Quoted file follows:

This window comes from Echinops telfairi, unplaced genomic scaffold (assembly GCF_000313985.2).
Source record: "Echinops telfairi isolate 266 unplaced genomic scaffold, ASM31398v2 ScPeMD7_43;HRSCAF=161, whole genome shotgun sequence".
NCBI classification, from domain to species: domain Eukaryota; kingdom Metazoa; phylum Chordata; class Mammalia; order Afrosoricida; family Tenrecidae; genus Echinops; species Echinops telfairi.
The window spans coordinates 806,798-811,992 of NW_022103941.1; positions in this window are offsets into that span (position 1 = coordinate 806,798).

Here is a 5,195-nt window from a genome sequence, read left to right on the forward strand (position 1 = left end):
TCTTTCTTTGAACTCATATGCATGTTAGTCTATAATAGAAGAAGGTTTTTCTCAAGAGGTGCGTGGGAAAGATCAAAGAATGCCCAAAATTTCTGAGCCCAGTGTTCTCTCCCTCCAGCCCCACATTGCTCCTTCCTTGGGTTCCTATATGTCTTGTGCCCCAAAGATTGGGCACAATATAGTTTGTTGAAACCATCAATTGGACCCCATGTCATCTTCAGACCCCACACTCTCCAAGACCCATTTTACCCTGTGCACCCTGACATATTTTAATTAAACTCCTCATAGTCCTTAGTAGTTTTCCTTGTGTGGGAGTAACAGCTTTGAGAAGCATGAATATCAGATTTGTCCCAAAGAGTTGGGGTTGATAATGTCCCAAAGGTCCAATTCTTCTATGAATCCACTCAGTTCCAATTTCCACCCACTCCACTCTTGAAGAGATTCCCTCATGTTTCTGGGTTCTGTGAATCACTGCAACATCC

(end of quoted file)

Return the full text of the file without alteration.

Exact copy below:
This window comes from Echinops telfairi, unplaced genomic scaffold (assembly GCF_000313985.2).
Source record: "Echinops telfairi isolate 266 unplaced genomic scaffold, ASM31398v2 ScPeMD7_43;HRSCAF=161, whole genome shotgun sequence".
NCBI classification, from domain to species: domain Eukaryota; kingdom Metazoa; phylum Chordata; class Mammalia; order Afrosoricida; family Tenrecidae; genus Echinops; species Echinops telfairi.
The window spans coordinates 806,798-811,992 of NW_022103941.1; positions in this window are offsets into that span (position 1 = coordinate 806,798).

Here is a 5,195-nt window from a genome sequence, read left to right on the forward strand (position 1 = left end):
TCTTTCTTTGAACTCATATGCATGTTAGTCTATAATAGAAGAAGGTTTTTCTCAAGAGGTGCGTGGGAAAGATCAAAGAATGCCCAAAATTTCTGAGCCCAGTGTTCTCTCCCTCCAGCCCCACATTGCTCCTTCCTTGGGTTCCTATATGTCTTGTGCCCCAAAGATTGGGCACAATATAGTTTGTTGAAACCATCAATTGGACCCCATGTCATCTTCAGACCCCACACTCTCCAAGACCCATTTTACCCTGTGCACCCTGACATATTTTAATTAAACTCCTCATAGTCCTTAGTAGTTTTCCTTGTGTGGGAGTAACAGCTTTGAGAAGCATGAATATCAGATTTGTCCCAAAGAGTTGGGGTTGATAATGTCCCAAAGGTCCAATTCTTCTATGAATCCACTCAGTTCCAATTTCCACCCACTCCACTCTTGAAGAGATTCCCTCATGTTTCTGGGTTCTGTGAATCACTGCAACATCC